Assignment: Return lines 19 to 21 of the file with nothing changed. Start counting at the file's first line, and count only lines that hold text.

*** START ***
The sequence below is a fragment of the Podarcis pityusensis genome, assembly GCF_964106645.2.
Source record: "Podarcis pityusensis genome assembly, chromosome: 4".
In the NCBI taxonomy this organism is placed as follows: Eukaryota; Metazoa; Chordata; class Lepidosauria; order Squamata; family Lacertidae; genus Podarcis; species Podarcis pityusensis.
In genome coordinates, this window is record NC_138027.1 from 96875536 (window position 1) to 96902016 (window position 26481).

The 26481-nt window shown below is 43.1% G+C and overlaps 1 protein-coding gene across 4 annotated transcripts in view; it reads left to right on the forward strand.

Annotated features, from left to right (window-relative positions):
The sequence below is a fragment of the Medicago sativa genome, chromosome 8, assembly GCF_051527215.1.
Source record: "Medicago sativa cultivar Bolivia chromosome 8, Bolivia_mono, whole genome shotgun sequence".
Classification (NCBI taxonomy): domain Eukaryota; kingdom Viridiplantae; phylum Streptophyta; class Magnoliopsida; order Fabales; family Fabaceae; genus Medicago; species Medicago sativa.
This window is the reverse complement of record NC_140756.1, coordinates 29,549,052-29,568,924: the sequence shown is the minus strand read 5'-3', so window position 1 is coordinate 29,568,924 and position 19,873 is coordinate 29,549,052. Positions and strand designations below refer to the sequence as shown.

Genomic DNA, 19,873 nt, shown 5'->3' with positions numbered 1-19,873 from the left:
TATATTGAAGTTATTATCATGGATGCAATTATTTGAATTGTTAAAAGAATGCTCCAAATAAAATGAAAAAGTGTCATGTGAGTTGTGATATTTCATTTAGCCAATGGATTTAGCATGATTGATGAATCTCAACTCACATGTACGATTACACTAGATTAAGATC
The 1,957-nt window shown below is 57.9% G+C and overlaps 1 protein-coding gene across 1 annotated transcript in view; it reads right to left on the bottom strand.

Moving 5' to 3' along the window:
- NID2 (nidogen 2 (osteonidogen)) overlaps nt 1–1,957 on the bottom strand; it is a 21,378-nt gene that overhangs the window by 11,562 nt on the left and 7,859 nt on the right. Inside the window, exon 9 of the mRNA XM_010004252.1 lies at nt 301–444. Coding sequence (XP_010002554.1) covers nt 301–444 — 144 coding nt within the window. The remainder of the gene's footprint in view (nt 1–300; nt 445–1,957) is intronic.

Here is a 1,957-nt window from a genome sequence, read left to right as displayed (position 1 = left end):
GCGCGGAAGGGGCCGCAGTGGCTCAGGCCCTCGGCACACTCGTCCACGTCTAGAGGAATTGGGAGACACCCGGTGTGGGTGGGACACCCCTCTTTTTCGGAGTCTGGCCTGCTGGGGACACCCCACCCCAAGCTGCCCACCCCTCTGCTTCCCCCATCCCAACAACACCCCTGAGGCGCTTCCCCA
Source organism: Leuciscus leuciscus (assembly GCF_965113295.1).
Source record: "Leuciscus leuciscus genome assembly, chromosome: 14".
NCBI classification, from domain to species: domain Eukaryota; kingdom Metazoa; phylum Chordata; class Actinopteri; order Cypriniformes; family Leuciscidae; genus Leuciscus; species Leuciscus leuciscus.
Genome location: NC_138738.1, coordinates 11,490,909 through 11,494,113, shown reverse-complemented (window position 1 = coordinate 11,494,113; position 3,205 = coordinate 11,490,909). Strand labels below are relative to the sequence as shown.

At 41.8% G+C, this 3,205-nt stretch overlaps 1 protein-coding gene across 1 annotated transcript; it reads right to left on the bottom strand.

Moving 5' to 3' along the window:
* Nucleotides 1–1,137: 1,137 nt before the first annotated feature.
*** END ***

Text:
Source record: "Leuciscus leuciscus genome assembly, chromosome: 14".
NCBI classification, from domain to species: domain Eukaryota; kingdom Metazoa; phylum Chordata; class Actinopteri; order Cypriniformes; family Leuciscidae; genus Leuciscus; species Leuciscus leuciscus.
Genome location: NC_138738.1, coordinates 11,490,909 through 11,494,113, shown reverse-complemented (window position 1 = coordinate 11,494,113; position 3,205 = coordinate 11,490,909). Strand labels below are relative to the sequence as shown.